Before launching a tech product or features, it’s important to undergo a thorough development process. During it, you may use some of the few approaches such as POC, prototype and MVP to validate your idea. Yet, it’s easy to get lost in the developing world, especially if you are a non-technical person. In this blog post, we will discuss the differences between POC vs MVP vs prototype and provide examples of how they can be used together or dependently in software development.
- What is a POC (Proof of Concept)
- What is a prototype?
- What is an MVP?
- The difference between POC vs MVP vs Prototype
- When to choose what?
- POC vs MVP vs Prototype: Different but Related
- Wrapping up
What is a POC (Proof of Concept)
Proof of Concept (POC) tests a product idea’s feasibility in software development. It’s usually the first step in the product development lifecycle and is conducted to determine if you can transform your concept into a workable and profitable solution.
At its core, a POC is about answering the question, “Can this idea work?” Because of this, POC will typically focus on a single, critical aspect of the larger project, such as a specific feature or technology. By testing this aspect in a controlled environment, developers can determine whether the idea is worth pursuing.
The goal of a POC is not to create a functional, polished product but to demonstrate the concept’s potential and identify any challenges or roadblocks that may arise. You can use POC to validate a product or feature idea before committing significant resources toward development.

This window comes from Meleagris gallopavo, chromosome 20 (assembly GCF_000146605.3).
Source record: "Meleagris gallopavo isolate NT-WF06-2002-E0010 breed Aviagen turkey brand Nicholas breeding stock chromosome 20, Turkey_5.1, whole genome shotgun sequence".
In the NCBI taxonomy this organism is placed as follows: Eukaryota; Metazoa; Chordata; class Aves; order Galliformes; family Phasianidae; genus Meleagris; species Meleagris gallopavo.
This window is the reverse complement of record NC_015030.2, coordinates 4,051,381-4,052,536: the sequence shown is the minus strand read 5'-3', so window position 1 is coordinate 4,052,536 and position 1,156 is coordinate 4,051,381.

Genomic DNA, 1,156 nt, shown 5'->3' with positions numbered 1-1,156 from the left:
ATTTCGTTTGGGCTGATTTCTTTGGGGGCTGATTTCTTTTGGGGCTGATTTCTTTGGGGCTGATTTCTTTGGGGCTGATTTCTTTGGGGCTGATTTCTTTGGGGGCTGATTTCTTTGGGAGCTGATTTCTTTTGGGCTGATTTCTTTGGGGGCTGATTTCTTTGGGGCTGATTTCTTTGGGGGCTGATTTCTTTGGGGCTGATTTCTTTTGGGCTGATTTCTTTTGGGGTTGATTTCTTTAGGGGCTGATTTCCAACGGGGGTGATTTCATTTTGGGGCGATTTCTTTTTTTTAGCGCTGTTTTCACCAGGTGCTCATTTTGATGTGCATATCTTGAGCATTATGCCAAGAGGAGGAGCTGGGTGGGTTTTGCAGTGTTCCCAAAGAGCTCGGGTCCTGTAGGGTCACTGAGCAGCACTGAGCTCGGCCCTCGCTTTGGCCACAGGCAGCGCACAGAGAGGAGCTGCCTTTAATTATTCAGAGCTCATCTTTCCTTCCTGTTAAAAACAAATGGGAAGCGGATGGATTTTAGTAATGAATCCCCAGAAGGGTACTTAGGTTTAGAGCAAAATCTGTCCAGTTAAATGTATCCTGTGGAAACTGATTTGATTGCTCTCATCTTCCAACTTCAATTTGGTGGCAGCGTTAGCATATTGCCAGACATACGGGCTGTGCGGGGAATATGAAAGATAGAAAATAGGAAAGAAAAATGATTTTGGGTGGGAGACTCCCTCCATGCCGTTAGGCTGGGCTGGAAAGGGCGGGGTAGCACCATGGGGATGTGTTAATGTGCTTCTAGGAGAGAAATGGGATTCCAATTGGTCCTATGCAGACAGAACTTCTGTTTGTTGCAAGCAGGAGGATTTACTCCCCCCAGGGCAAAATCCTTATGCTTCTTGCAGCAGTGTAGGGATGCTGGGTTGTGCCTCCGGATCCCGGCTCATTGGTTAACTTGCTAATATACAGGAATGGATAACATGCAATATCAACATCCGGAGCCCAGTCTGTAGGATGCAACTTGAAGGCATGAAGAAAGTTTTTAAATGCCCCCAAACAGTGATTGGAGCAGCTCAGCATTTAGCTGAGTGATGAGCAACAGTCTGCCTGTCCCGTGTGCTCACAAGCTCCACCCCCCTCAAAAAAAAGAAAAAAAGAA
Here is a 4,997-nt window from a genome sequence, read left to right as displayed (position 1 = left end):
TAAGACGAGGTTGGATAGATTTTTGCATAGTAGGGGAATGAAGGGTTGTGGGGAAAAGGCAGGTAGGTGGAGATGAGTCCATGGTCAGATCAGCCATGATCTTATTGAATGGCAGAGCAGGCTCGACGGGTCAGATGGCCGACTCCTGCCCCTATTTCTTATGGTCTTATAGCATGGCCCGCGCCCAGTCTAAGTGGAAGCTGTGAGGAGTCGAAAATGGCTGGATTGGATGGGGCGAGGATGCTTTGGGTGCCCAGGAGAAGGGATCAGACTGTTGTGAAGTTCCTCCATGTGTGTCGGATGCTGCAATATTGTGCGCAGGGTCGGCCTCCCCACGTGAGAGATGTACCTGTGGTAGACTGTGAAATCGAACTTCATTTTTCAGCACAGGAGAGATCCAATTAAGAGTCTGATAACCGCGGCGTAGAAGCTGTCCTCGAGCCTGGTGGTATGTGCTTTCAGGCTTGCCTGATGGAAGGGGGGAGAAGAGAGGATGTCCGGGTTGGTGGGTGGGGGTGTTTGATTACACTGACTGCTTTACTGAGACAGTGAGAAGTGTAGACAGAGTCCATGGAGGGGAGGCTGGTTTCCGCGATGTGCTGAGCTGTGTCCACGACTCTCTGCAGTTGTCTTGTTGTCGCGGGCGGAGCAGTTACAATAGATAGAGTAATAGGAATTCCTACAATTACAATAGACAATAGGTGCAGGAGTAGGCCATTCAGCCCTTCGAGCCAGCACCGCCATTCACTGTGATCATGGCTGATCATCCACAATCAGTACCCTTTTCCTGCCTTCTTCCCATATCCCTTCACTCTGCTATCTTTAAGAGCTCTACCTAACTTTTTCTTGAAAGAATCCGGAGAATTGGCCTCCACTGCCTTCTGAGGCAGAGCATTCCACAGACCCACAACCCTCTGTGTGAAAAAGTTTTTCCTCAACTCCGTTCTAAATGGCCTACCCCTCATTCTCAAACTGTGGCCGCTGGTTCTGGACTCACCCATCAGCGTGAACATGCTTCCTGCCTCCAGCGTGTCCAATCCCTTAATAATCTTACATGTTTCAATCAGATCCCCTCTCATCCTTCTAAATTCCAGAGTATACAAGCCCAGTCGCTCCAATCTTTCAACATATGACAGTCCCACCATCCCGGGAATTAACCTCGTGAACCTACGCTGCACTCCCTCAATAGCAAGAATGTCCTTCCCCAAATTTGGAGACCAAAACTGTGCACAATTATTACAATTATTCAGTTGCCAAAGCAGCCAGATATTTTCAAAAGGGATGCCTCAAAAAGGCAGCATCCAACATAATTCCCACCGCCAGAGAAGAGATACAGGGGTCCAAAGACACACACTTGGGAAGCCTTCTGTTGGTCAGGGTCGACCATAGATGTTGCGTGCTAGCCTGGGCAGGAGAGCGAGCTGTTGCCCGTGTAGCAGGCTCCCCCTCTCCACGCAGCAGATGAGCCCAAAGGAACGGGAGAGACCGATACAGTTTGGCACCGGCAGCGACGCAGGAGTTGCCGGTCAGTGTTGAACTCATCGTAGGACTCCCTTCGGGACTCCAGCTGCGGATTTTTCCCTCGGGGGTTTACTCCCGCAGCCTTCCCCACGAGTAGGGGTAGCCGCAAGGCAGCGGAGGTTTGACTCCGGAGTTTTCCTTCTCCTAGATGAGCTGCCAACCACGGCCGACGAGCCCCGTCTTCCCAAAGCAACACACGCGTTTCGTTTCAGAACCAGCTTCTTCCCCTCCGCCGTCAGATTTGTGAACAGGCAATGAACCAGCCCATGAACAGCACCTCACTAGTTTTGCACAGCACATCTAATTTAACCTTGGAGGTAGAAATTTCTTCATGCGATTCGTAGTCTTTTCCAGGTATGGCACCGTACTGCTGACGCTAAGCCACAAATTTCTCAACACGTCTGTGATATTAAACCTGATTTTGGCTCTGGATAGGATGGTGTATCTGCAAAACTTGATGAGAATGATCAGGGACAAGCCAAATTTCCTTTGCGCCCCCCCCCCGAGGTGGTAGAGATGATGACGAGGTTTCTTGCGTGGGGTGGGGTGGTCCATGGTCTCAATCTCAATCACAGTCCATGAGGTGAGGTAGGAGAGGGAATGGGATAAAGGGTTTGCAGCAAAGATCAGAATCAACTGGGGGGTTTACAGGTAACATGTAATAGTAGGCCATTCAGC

What will you get with POC?
POC provides several benefits that help you determine if your idea is worth pursuing:
- Test the viability of an idea or concept and validate its feasibility before investing for a full-scale project
- Identify potential roadblocks early in the development process, which can save time and money.
- Communicate your ideas more effectively than just explaining them with words.
- Reduce development risk by helping you identify what technology will work best with your POC
What is a prototype?
A prototype is a close replica of what the result of a product will look like, usually without code. Instead of focusing on features and functions, prototype mainly contains UI design and interface interaction (button, CTA, scroll) that the finished product will have. Prototypes are the ultimate designer’s best friend.